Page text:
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Thread: mics

  1. #1
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    mics

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    What's the prefered mic for recording dancehall vox?

  2. #2
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    It varies. Dancehall is no different from other genres. Mics used for Hip Hop, R & B and Country can be used. I use an SM57. Others use the Rode series as well as others.

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    Good Dynamic Mic with a wide diaphram. Yeah the Rhode series are good for the price. Look in to the basics of mics so you know what to look for.

    http://www.soundinstitute.com/article_detail.cfm/ID/65
    "The wise general looks to the enemy for food.
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    I agree with the whole concept of dynamics and such, However I'm a firm believer in using the right tool for the job or application. I would got to my local retailer and listen to a few mics side by side (A,Bing) and decide which sounds the best to me. Take this said mic to the lab and see if I still like the sound.
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    I personally use Studio Projects C1s...these things sound so damn close to a Neumann U87 (a recording industry standard)...at a fraction of the cost. I personally do not like to use dymanic/coil mics (Shure SMs) for vocals in a studio environment if I do not have to. They are great for live applications though. The best thing to do, is choose a mic that fits the types of vocal timbre, not style, being recorded.

    - KB
    Last edited by spydakb; 02-02-2004 at 11:36 AM.
    Citizen K Productions

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    Originally posted by spydakb
    The best thing to do, is choose a mic that fits the types of vocal timbre, not style, being recorded.

    - KB
    How you do that?
    "The wise general looks to the enemy for food.
    One bushel of enemy food equals twenty bushel of mine" -Sun Tzu
    I.E. To eat a mans food!
    [url= http://www.extracliprecords.com][IMG]http://www.extracliprecords.com/pics/logo1.jpg[/IMG][/url]

  7. #7
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    i have an AKG condensor and a SM58 these are both exellent and capture grest sound but there is a vsti that can emulate different mike sounds. it has all the industry mics and is not a bad piece of kit
    woth it if you want something different otherwise buy yourself somethng like a 57 or 58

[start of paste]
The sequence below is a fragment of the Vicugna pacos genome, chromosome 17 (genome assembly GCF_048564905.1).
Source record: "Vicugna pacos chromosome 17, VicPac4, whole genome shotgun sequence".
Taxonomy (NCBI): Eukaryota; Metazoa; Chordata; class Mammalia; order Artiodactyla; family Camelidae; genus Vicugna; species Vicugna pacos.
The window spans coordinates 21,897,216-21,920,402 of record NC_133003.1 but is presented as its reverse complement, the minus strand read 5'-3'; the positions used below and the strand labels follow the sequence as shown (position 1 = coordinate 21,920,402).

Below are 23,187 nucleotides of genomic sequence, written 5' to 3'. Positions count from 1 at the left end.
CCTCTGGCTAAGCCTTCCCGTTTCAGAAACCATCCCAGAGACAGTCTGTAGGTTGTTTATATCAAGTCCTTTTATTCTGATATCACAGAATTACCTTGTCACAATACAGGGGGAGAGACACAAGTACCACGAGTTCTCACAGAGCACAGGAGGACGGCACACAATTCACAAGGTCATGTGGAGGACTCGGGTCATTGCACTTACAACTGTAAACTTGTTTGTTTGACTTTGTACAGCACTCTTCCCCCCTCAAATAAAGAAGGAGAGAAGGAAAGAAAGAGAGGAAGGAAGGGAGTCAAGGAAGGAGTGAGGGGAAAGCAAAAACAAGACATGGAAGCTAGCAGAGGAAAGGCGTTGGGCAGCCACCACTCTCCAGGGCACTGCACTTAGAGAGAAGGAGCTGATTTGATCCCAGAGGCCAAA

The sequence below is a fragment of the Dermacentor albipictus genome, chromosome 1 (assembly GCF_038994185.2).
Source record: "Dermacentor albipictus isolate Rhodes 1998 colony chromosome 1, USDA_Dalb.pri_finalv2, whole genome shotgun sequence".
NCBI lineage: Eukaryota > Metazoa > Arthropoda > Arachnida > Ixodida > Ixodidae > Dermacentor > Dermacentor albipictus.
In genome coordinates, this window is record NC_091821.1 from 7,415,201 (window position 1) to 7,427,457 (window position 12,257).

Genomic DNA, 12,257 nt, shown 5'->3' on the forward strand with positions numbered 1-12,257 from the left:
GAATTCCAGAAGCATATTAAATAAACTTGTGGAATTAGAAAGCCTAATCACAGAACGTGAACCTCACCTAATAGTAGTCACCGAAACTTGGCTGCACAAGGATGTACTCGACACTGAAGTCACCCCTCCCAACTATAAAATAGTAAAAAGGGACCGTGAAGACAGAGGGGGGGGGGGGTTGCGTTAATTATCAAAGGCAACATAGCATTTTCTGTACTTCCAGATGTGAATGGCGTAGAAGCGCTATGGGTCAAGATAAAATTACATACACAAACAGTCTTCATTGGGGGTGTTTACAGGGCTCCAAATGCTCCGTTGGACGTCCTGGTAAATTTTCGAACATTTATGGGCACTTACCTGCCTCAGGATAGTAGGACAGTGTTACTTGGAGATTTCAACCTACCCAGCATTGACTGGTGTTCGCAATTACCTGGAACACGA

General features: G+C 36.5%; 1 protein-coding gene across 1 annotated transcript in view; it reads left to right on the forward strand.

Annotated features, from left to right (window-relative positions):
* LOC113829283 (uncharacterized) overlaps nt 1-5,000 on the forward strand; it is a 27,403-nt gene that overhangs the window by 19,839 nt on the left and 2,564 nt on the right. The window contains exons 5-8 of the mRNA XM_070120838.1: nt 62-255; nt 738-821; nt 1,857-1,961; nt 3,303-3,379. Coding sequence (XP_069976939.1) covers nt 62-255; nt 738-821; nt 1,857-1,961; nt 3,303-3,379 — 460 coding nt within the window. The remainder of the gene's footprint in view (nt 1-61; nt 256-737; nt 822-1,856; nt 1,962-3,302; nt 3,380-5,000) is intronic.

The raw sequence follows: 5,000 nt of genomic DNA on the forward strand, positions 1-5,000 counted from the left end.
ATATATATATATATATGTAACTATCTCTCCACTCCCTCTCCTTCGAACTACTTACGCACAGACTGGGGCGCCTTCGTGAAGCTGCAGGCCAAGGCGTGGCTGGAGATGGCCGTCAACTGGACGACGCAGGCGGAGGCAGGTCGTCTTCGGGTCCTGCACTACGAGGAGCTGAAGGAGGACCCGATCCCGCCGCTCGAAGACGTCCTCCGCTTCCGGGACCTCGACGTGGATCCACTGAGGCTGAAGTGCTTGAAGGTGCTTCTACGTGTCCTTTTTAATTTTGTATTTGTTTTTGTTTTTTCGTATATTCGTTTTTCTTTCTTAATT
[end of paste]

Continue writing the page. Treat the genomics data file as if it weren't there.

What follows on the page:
8. #8
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    Xtraclip,

    I guess what I mean by timbre I'm really talking about texture or how the preson's voice sound. This is when you really have to test your ears and listen. For instance, I wouldn't necessarily use a condensor mic that outputs in the mid-highs to highs on a person's voice that is very nasally (sp?) or bright. I personally wouldn't like to use gruff/heavy sounding vocals on a dynamic coil. Also most, if not all, dynamic mics use a small diaphragm. To really capture vocals accurately, one should try to use a mic with a large diaphragm (most condensors). The style of music shouldn't matter because you want the vocals to be recorded with a mic that has as close a flat freq output as possible. The reason why I use the SP C1s are they come close to the U87s (almost every commecial studio on almost every released album had vocals recorded with these things)....they output pretty close to flat with just a little on the top end. I rarely need to put too much eq after I track vocals with these mics. Check them out, a U87 would run around US$2.5K. The SP C1s go for around US$200. Even though the Rodes are popular, many pros (especially the master engineers) I'd spoken to are shocked at the results I get from them and pick up a few themselves. When mi bredren come over to lay tracks. These are the first mics they pull from the closet.

    - KB
    Last edited by spydakb; 02-03-2004 at 11:55 AM.
    Citizen K Productions

    "I ain't got time to bleed!!"

  9. #9
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    Bless for the tip. Im gonna check out that mic.
    "The wise general looks to the enemy for food.
    One bushel of enemy food equals twenty bushel of mine" -Sun Tzu
    I.E. To eat a mans food!
    [url= http://www.extracliprecords.com][IMG]http://www.extracliprecords.com/pics/logo1.jpg[/IMG][/url]

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